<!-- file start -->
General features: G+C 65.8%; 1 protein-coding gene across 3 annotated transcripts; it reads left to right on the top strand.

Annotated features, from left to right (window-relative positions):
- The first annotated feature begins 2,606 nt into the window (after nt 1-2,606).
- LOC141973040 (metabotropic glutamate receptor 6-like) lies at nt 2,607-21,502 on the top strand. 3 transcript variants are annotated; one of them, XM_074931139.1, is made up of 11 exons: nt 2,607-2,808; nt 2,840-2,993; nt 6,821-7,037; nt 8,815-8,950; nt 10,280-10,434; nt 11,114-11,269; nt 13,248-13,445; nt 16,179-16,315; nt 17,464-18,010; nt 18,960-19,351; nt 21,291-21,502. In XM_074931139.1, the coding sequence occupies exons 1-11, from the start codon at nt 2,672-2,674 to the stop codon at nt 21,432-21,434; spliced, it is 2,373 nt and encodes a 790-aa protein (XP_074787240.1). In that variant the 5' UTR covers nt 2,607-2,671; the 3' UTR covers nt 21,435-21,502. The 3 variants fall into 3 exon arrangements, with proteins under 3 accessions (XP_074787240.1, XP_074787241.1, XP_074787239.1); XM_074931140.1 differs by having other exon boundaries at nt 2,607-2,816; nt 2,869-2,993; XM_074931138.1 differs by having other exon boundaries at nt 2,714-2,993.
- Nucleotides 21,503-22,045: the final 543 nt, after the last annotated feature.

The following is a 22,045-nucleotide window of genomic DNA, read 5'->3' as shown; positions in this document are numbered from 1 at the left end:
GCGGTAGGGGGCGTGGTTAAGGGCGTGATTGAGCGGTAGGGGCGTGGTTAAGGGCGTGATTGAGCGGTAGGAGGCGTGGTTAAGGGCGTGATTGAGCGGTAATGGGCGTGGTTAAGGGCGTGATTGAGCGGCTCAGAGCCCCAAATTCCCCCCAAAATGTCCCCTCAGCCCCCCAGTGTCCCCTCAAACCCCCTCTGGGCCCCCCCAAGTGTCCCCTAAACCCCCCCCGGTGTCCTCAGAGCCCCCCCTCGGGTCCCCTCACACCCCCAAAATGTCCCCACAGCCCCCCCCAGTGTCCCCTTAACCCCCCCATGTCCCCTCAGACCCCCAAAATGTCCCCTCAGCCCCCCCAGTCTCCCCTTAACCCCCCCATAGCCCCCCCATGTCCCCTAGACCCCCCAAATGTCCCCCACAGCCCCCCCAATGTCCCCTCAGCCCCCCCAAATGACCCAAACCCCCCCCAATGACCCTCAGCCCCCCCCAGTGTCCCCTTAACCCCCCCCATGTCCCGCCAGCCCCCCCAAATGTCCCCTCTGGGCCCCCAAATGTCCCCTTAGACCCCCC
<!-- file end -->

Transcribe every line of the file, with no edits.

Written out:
General features: G+C 65.8%; 1 protein-coding gene across 3 annotated transcripts; it reads left to right on the top strand.

Annotated features, from left to right (window-relative positions):
- The first annotated feature begins 2,606 nt into the window (after nt 1-2,606).
- LOC141973040 (metabotropic glutamate receptor 6-like) lies at nt 2,607-21,502 on the top strand. 3 transcript variants are annotated; one of them, XM_074931139.1, is made up of 11 exons: nt 2,607-2,808; nt 2,840-2,993; nt 6,821-7,037; nt 8,815-8,950; nt 10,280-10,434; nt 11,114-11,269; nt 13,248-13,445; nt 16,179-16,315; nt 17,464-18,010; nt 18,960-19,351; nt 21,291-21,502. In XM_074931139.1, the coding sequence occupies exons 1-11, from the start codon at nt 2,672-2,674 to the stop codon at nt 21,432-21,434; spliced, it is 2,373 nt and encodes a 790-aa protein (XP_074787240.1). In that variant the 5' UTR covers nt 2,607-2,671; the 3' UTR covers nt 21,435-21,502. The 3 variants fall into 3 exon arrangements, with proteins under 3 accessions (XP_074787240.1, XP_074787241.1, XP_074787239.1); XM_074931140.1 differs by having other exon boundaries at nt 2,607-2,816; nt 2,869-2,993; XM_074931138.1 differs by having other exon boundaries at nt 2,714-2,993.
- Nucleotides 21,503-22,045: the final 543 nt, after the last annotated feature.

The following is a 22,045-nucleotide window of genomic DNA, read 5'->3' as shown; positions in this document are numbered from 1 at the left end:
GCGGTAGGGGGCGTGGTTAAGGGCGTGATTGAGCGGTAGGGGCGTGGTTAAGGGCGTGATTGAGCGGTAGGAGGCGTGGTTAAGGGCGTGATTGAGCGGTAATGGGCGTGGTTAAGGGCGTGATTGAGCGGCTCAGAGCCCCAAATTCCCCCCAAAATGTCCCCTCAGCCCCCCAGTGTCCCCTCAAACCCCCTCTGGGCCCCCCCAAGTGTCCCCTAAACCCCCCCCGGTGTCCTCAGAGCCCCCCCTCGGGTCCCCTCACACCCCCAAAATGTCCCCACAGCCCCCCCCAGTGTCCCCTTAACCCCCCCATGTCCCCTCAGACCCCCAAAATGTCCCCTCAGCCCCCCCAGTCTCCCCTTAACCCCCCCATAGCCCCCCCATGTCCCCTAGACCCCCCAAATGTCCCCCACAGCCCCCCCAATGTCCCCTCAGCCCCCCCAAATGACCCAAACCCCCCCCAATGACCCTCAGCCCCCCCCAGTGTCCCCTTAACCCCCCCCATGTCCCGCCAGCCCCCCCAAATGTCCCCTCTGGGCCCCCAAATGTCCCCTTAGACCCCCC